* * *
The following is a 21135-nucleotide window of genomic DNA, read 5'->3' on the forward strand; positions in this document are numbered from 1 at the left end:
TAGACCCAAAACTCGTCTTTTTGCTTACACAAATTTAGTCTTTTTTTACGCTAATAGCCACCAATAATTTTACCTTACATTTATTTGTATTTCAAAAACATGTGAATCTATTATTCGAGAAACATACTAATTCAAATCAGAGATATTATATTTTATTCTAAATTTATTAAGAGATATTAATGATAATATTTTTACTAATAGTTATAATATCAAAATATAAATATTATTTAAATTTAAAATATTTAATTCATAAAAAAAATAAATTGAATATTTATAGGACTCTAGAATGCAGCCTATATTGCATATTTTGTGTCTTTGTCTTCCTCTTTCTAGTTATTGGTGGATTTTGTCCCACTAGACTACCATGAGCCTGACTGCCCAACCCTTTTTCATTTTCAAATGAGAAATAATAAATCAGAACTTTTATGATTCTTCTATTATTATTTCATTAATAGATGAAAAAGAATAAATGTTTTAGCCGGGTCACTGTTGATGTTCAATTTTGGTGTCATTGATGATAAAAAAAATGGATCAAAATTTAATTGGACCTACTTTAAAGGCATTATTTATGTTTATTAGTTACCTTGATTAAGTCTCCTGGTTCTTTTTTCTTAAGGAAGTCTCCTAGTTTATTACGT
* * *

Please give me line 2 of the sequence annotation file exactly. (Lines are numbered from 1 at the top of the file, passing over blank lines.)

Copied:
TAGACCCAAAACTCGTCTTTTTGCTTACACAAATTTAGTCTTTTTTTACGCTAATAGCCACCAATAATTTTACCTTACATTTATTTGTATTTCAAAAACATGTGAATCTATTATTCGAGAAACATACTAATTCAAATCAGAGATATTATATTTTATTCTAAATTTATTAAGAGATATTAATGATAATATTTTTACTAATAGTTATAATATCAAAATATAAATATTATTTAAATTTAAAATATTTAATTCATAAAAAAAATAAATTGAATATTTATAGGACTCTAGAATGCAGCCTATATTGCATATTTTGTGTCTTTGTCTTCCTCTTTCTAGTTATTGGTGGATTTTGTCCCACTAGACTACCATGAGCCTGACTGCCCAACCCTTTTTCATTTTCAAATGAGAAATAATAAATCAGAACTTTTATGATTCTTCTATTATTATTTCATTAATAGATGAAAAAGAATAAATGTTTTAGCCGGGTCACTGTTGATGTTCAATTTTGGTGTCATTGATGATAAAAAAAATGGATCAAAATTTAATTGGACCTACTTTAAAGGCATTATTTATGTTTATTAGTTACCTTGATTAAGTCTCCTGGTTCTTTTTTCTTAAGGAAGTCTCCTAGTTTATTACGT